Translating Salt: Miura Genzô’s Secrets of Salt Making (1816), and the Historian’s Mandate

25 juin 2021 par NR [TheChamp-Sharing]
What do Historians bring into their translations ?

Although historians are not translators, strictly speaking, the work they do in restoring the past is indeed a form of translation; historians cast events, dates, and lives into stories based on the available evidence. And because historians often pull evidence from primary sources, their comprehension of a source is the sine qua non of historian’s craft. When historians work in second languages, they must know their sources’ language deeply, understanding all the nuances of that language’s place and time. Indeed historians are not translators by profession, but many of them certainly do translate for a living, for translation sustains the more visible parts of their work.

Having come to history from a classical undergraduate philological training in the Japanese language, I tend to approach sources with attention to the nuance and detail of the text. Close reading was not only a starting point, but something to which I continually return in the research process to ensure that my analysis, or in other words my reading of the situation, holds. My hard drive is full of fragments of translation; more or less polished and more or less long. These translations were never meant to be neither finished nor presented to the world. They constitute my pool of evidence and a record of my evolving understanding of sources at hand over time. Each fragment is a “reality checkpoint.” I carry my hypothesis to the source-in-translation checkpoint. If a hypothesis wants to pass the checkpoint, it has to be clearly mirrored in the translation. Hence, the translation is the mirror against which I confirm and sometimes challenge my hypotheses on the way to an argument; If the argument does not pass smoothly the source-in-translation check-point, it’s back to the drawing board.



One of the joys of working with my ERC team is that, although we are all trained historians, we also share and value our common European philological training. Even if my training was in Serbia and that of my colleagues was in France, we tend to approach a text with careful attention towards the restoration of meaning. Several months ago, we were collectively scratching our heads about an obscure concept of “resting salt fields.” To resolve this puzzle we decided to engage a double-blind translation, one from Japanese into French and the other into English. We then met to compare notes, eventually coming to a better understanding of saltmaking processes particular to that time and place. In this way, the act of careful translation directly influenced our historical work.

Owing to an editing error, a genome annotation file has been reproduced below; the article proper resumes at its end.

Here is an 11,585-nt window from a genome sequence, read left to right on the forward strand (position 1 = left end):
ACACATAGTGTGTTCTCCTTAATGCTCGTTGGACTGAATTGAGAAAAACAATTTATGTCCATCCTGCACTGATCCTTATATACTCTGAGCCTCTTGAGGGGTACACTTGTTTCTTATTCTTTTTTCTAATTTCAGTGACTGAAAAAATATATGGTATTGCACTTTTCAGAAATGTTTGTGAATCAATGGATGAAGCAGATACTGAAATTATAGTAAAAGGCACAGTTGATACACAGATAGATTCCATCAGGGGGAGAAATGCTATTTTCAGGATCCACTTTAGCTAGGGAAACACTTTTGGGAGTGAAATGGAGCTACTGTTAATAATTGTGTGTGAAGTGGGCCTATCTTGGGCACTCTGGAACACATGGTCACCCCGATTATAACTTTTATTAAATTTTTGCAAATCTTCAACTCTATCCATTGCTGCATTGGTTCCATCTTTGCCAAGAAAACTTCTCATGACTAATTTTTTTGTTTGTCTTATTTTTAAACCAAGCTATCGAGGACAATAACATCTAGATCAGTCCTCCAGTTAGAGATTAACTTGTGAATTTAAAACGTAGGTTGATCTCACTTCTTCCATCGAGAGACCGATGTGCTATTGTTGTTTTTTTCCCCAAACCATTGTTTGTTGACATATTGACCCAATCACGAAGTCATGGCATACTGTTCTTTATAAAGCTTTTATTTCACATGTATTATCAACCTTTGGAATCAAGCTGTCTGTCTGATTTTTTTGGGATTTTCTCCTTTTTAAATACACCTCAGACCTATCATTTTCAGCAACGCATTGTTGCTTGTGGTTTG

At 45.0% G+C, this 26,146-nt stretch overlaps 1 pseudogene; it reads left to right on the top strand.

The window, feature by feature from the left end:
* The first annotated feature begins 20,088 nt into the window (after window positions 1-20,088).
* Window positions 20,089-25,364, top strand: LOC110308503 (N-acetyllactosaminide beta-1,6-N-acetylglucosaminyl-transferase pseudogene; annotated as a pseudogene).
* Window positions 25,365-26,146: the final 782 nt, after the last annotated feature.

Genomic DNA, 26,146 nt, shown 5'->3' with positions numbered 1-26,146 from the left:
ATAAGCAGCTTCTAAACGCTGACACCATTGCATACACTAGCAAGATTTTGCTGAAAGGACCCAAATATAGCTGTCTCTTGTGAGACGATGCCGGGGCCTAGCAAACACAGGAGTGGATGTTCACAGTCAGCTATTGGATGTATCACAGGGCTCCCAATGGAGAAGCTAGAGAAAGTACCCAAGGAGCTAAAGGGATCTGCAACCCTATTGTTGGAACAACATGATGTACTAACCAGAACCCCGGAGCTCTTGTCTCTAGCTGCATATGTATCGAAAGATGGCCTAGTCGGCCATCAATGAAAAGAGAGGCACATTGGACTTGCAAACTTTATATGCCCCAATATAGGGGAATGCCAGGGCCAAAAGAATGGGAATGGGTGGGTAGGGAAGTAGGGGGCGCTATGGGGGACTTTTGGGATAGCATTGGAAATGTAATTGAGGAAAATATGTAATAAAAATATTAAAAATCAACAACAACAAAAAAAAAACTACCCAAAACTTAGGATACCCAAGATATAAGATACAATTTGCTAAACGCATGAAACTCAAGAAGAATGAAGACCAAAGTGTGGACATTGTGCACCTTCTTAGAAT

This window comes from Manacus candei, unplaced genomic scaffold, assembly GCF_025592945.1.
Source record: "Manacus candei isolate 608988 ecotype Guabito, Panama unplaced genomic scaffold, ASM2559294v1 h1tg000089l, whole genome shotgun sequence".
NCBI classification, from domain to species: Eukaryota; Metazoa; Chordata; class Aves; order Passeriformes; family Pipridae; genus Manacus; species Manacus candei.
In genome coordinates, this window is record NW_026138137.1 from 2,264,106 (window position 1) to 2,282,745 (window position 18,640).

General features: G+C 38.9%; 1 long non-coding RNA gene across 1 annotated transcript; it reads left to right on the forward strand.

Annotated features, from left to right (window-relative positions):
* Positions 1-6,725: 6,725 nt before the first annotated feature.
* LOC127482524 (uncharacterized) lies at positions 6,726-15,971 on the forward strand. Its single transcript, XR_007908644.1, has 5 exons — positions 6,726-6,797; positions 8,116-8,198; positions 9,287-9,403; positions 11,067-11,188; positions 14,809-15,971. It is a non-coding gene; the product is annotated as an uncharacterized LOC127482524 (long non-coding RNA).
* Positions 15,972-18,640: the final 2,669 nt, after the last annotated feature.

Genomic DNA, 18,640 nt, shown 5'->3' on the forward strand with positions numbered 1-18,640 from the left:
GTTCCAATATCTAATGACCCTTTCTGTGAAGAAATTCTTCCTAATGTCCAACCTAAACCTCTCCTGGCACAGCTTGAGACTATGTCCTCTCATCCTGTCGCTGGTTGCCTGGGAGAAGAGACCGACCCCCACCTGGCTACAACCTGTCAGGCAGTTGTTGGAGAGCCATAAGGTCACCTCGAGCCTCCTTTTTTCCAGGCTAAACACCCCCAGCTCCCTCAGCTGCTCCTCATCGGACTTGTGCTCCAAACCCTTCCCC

For us, committing the meaning of a Japanese text into another language entails a commitment to collective reflection and collaboration. In our project on salt making, a task originally centred on the meaning of words evolved into a rich source for deeper thinking and reformulation of our research questions. What came out of this experience is a powerful reminder that the process of translation is also a process of thinking about the past, a sharpening of our understanding of what mattered at the time and why. Regardless of whether a translation is ever made public or completed, for historians, the process itself is just as important as any final product, if not more so.

At the upcoming ICAS in August 2021, Mathieu Fauré will present the insights of our ERC collective translation project and showcase how the insights and questions about Japan’s salt-making industry’s process brought to light. Using the case of a partial translation of a 1816 salt-making manual The Secrets of Salt Making 塩製秘録 by a little-known Japanese saliculturalist Miura Genzô 三浦源蔵 (?-1835), the presentation will bring forth several concrete examples of how the challenges of translation can drive historians to question old assumptions and formulate new perspectives on the past. Drawing on our experience we seek to highlight the extent to which translations are not only an invaluable component of a historian’s work but also indispensable for comparisons with other places.

Aleksandra Kobiljski

Source de l’image Nihon seihin zusetsu 『日本製品図説』, 1877, ministère de l’intérieur (内務省). Photo tirée des archives numériques (図書資料デジタルアーカイブ) de Japan Fisheries Research an Education Agency (水産研究・教育機構).